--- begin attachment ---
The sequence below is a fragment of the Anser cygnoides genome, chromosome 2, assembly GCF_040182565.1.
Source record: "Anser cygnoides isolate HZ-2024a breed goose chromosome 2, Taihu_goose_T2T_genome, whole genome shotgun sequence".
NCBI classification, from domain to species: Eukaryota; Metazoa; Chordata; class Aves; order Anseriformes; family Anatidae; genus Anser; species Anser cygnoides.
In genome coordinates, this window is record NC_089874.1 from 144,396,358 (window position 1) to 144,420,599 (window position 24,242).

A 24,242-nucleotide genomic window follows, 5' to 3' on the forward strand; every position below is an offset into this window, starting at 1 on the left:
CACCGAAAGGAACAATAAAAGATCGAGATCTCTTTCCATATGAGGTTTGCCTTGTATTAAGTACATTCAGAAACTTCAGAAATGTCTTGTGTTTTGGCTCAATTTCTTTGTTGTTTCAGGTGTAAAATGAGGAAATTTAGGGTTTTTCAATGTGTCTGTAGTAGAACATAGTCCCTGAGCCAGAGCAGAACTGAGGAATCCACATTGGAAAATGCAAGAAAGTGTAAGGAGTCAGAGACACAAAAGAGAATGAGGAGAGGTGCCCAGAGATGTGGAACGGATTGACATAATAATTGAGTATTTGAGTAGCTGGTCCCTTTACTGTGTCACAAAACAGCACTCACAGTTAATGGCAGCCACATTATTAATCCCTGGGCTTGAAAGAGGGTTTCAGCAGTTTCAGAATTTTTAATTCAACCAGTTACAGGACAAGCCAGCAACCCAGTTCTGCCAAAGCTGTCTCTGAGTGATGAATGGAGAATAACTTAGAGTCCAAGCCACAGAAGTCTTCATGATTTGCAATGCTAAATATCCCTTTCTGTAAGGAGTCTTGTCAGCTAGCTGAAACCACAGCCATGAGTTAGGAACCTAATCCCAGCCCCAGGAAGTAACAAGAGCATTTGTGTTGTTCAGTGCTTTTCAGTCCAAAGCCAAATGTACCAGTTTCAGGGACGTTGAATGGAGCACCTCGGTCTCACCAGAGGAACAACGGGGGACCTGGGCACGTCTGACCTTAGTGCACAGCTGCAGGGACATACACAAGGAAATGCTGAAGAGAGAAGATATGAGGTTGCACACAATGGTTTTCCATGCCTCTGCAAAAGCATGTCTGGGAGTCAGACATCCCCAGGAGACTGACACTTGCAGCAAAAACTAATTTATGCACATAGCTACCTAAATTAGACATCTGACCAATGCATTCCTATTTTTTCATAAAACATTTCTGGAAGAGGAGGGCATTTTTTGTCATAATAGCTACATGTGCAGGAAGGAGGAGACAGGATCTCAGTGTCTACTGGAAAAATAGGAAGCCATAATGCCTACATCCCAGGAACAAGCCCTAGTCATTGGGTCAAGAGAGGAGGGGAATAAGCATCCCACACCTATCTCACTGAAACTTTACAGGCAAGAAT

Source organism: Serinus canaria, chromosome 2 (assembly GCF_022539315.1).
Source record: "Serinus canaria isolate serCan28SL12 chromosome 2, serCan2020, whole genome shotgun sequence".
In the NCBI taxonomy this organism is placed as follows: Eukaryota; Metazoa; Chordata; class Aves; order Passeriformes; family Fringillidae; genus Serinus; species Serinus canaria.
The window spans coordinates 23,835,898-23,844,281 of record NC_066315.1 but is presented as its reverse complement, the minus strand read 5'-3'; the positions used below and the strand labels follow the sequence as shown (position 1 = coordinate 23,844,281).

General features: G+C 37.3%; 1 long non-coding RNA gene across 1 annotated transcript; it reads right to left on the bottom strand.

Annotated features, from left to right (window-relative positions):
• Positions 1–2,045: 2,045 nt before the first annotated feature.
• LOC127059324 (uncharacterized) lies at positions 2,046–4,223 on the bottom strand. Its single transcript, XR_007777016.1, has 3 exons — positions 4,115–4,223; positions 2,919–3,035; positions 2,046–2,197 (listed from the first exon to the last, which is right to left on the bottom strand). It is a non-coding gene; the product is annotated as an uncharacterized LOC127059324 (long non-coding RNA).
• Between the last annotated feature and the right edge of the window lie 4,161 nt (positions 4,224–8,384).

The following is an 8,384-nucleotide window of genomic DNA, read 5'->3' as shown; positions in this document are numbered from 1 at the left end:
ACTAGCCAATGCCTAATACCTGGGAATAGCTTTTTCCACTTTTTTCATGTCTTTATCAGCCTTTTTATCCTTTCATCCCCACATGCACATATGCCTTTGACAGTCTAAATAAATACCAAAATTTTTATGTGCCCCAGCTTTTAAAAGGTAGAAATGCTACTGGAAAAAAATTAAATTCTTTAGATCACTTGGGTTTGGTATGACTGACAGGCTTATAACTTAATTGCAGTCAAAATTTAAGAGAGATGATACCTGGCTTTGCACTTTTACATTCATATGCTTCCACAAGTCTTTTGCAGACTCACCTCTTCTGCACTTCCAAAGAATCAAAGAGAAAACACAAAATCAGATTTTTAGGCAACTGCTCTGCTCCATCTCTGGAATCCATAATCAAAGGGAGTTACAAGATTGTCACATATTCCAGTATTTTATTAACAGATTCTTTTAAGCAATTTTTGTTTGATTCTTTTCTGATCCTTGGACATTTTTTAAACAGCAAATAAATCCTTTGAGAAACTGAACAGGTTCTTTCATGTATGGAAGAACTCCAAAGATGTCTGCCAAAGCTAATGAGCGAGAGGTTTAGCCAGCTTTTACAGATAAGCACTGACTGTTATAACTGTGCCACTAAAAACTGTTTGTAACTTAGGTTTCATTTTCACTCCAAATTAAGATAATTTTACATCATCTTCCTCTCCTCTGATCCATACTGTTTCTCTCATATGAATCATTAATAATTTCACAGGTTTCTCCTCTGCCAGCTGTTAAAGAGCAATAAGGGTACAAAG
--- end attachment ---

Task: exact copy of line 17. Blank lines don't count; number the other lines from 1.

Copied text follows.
ACTAGCCAATGCCTAATACCTGGGAATAGCTTTTTCCACTTTTTTCATGTCTTTATCAGCCTTTTTATCCTTTCATCCCCACATGCACATATGCCTTTGACAGTCTAAATAAATACCAAAATTTTTATGTGCCCCAGCTTTTAAAAGGTAGAAATGCTACTGGAAAAAAATTAAATTCTTTAGATCACTTGGGTTTGGTATGACTGACAGGCTTATAACTTAATTGCAGTCAAAATTTAAGAGAGATGATACCTGGCTTTGCACTTTTACATTCATATGCTTCCACAAGTCTTTTGCAGACTCACCTCTTCTGCACTTCCAAAGAATCAAAGAGAAAACACAAAATCAGATTTTTAGGCAACTGCTCTGCTCCATCTCTGGAATCCATAATCAAAGGGAGTTACAAGATTGTCACATATTCCAGTATTTTATTAACAGATTCTTTTAAGCAATTTTTGTTTGATTCTTTTCTGATCCTTGGACATTTTTTAAACAGCAAATAAATCCTTTGAGAAACTGAACAGGTTCTTTCATGTATGGAAGAACTCCAAAGATGTCTGCCAAAGCTAATGAGCGAGAGGTTTAGCCAGCTTTTACAGATAAGCACTGACTGTTATAACTGTGCCACTAAAAACTGTTTGTAACTTAGGTTTCATTTTCACTCCAAATTAAGATAATTTTACATCATCTTCCTCTCCTCTGATCCATACTGTTTCTCTCATATGAATCATTAATAATTTCACAGGTTTCTCCTCTGCCAGCTGTTAAAGAGCAATAAGGGTACAAAG